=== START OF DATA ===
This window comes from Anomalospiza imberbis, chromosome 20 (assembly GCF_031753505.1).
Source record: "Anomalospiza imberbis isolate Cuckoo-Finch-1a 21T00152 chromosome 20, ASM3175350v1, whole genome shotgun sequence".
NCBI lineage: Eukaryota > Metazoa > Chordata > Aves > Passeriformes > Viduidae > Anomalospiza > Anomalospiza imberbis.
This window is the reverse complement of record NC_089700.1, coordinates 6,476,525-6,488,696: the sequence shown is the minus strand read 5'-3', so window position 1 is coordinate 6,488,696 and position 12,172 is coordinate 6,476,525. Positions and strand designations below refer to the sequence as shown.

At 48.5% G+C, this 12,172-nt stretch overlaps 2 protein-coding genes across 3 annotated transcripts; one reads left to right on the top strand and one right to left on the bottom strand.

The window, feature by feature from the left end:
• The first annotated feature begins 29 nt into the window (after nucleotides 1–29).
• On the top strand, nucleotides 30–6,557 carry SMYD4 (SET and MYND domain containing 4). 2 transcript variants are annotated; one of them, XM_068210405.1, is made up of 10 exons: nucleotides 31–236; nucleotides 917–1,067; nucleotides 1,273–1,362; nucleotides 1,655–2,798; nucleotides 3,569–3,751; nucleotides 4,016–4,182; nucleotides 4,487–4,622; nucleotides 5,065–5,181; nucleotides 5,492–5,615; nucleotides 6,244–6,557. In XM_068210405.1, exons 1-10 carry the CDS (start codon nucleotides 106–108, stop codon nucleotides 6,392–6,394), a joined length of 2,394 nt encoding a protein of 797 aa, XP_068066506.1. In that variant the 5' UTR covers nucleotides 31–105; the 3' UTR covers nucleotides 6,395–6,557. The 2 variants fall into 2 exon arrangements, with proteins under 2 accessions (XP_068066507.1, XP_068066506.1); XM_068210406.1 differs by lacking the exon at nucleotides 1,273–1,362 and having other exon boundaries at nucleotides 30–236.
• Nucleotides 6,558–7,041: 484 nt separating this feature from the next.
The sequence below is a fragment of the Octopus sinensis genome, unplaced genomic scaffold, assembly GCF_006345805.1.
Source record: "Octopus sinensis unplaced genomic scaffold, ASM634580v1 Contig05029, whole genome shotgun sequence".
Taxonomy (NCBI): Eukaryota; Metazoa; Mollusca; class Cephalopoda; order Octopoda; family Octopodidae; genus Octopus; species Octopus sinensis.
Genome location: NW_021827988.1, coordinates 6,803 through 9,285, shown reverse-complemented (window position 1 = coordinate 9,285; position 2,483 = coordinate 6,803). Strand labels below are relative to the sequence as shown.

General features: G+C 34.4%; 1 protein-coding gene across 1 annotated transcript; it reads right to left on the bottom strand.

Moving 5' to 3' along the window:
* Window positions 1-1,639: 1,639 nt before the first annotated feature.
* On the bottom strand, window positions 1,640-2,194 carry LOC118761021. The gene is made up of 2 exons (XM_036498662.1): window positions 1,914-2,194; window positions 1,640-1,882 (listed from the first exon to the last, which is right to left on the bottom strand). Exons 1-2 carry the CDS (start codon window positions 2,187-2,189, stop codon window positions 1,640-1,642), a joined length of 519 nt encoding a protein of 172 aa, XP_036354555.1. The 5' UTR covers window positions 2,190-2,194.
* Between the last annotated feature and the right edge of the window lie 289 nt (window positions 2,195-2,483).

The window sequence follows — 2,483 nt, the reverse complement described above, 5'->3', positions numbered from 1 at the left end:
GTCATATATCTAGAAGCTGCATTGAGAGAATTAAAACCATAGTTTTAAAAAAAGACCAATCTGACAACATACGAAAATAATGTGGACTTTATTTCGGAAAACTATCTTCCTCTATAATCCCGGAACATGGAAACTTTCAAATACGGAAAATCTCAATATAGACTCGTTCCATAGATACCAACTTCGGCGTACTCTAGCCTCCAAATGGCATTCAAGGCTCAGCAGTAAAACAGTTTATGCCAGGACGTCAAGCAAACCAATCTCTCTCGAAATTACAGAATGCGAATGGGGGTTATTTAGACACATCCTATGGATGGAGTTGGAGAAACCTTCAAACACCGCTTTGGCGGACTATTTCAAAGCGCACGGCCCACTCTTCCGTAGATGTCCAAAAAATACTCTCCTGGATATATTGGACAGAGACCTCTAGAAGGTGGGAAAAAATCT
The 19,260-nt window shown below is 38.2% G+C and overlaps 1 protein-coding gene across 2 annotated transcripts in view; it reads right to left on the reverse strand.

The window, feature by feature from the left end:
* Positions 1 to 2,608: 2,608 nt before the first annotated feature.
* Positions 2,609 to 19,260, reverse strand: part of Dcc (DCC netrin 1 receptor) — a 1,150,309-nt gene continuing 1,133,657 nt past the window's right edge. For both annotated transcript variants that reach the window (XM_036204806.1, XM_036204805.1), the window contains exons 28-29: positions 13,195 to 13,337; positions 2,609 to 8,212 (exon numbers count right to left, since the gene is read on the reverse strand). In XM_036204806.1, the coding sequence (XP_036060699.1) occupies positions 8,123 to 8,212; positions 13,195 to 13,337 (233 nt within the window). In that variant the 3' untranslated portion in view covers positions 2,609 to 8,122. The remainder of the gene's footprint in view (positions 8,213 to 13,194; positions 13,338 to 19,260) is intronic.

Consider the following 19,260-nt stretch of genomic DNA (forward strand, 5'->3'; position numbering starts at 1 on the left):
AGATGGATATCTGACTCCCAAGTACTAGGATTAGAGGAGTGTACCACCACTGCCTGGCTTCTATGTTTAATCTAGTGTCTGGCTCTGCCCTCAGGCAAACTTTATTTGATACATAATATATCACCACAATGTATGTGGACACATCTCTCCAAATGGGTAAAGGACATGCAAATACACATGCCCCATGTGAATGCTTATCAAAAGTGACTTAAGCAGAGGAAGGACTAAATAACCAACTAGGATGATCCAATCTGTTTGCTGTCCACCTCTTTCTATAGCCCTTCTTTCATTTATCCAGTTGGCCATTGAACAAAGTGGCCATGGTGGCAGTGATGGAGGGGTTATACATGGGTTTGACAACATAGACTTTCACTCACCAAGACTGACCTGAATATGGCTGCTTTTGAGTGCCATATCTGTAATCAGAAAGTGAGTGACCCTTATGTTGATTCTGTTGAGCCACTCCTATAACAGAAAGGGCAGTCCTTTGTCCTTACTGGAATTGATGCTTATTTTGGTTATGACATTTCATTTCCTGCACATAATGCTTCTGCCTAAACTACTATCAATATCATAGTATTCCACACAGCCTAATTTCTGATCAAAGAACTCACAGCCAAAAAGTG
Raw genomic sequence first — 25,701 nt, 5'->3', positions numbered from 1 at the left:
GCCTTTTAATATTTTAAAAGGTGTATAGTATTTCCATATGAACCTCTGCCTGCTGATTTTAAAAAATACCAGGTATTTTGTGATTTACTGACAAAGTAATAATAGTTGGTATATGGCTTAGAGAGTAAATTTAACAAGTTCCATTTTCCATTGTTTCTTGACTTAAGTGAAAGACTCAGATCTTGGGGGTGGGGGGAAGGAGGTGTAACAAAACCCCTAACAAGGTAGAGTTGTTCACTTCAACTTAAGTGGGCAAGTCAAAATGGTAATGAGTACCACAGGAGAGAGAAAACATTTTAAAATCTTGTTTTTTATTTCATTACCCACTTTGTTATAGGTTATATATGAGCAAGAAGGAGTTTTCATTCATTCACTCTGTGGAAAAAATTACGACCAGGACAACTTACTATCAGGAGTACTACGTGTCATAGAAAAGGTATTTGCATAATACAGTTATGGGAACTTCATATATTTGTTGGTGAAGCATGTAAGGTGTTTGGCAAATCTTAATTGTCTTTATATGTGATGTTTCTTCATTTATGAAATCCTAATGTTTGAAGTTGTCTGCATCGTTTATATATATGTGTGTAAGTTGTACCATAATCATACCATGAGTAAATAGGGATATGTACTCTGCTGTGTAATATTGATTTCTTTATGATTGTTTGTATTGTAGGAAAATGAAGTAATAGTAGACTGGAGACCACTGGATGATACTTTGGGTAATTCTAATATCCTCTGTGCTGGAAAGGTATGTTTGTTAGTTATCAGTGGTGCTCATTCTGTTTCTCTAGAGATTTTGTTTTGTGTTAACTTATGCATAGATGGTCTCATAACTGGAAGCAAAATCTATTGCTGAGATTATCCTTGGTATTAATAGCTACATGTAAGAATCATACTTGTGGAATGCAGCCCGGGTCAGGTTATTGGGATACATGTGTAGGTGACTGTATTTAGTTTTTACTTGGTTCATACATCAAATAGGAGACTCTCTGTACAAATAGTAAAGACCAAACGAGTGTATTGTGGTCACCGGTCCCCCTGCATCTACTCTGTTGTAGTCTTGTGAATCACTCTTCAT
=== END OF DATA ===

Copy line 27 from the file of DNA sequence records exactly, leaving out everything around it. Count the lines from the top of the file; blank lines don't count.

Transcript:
Raw genomic sequence first — 25,701 nt, 5'->3', positions numbered from 1 at the left: